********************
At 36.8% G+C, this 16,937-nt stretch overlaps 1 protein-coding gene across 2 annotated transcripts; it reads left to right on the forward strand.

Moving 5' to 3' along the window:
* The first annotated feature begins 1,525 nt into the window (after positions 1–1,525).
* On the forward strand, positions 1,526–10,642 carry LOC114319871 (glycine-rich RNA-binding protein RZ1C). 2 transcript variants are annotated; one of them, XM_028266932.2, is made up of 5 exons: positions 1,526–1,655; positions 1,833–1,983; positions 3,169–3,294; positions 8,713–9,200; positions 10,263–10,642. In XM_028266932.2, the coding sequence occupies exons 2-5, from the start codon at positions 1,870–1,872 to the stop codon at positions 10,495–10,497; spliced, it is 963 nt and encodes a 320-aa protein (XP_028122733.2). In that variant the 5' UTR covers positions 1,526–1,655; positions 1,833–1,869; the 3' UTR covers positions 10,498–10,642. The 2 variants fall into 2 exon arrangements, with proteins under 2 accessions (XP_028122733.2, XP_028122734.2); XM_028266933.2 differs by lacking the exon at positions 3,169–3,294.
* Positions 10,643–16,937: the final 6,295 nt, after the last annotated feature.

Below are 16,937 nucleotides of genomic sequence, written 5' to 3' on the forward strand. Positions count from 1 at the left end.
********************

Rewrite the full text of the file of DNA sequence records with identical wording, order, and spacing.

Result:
At 36.8% G+C, this 16,937-nt stretch overlaps 1 protein-coding gene across 2 annotated transcripts; it reads left to right on the forward strand.

Moving 5' to 3' along the window:
* The first annotated feature begins 1,525 nt into the window (after positions 1–1,525).
* On the forward strand, positions 1,526–10,642 carry LOC114319871 (glycine-rich RNA-binding protein RZ1C). 2 transcript variants are annotated; one of them, XM_028266932.2, is made up of 5 exons: positions 1,526–1,655; positions 1,833–1,983; positions 3,169–3,294; positions 8,713–9,200; positions 10,263–10,642. In XM_028266932.2, the coding sequence occupies exons 2-5, from the start codon at positions 1,870–1,872 to the stop codon at positions 10,495–10,497; spliced, it is 963 nt and encodes a 320-aa protein (XP_028122733.2). In that variant the 5' UTR covers positions 1,526–1,655; positions 1,833–1,869; the 3' UTR covers positions 10,498–10,642. The 2 variants fall into 2 exon arrangements, with proteins under 2 accessions (XP_028122733.2, XP_028122734.2); XM_028266933.2 differs by lacking the exon at positions 3,169–3,294.
* Positions 10,643–16,937: the final 6,295 nt, after the last annotated feature.

Below are 16,937 nucleotides of genomic sequence, written 5' to 3' on the forward strand. Positions count from 1 at the left end.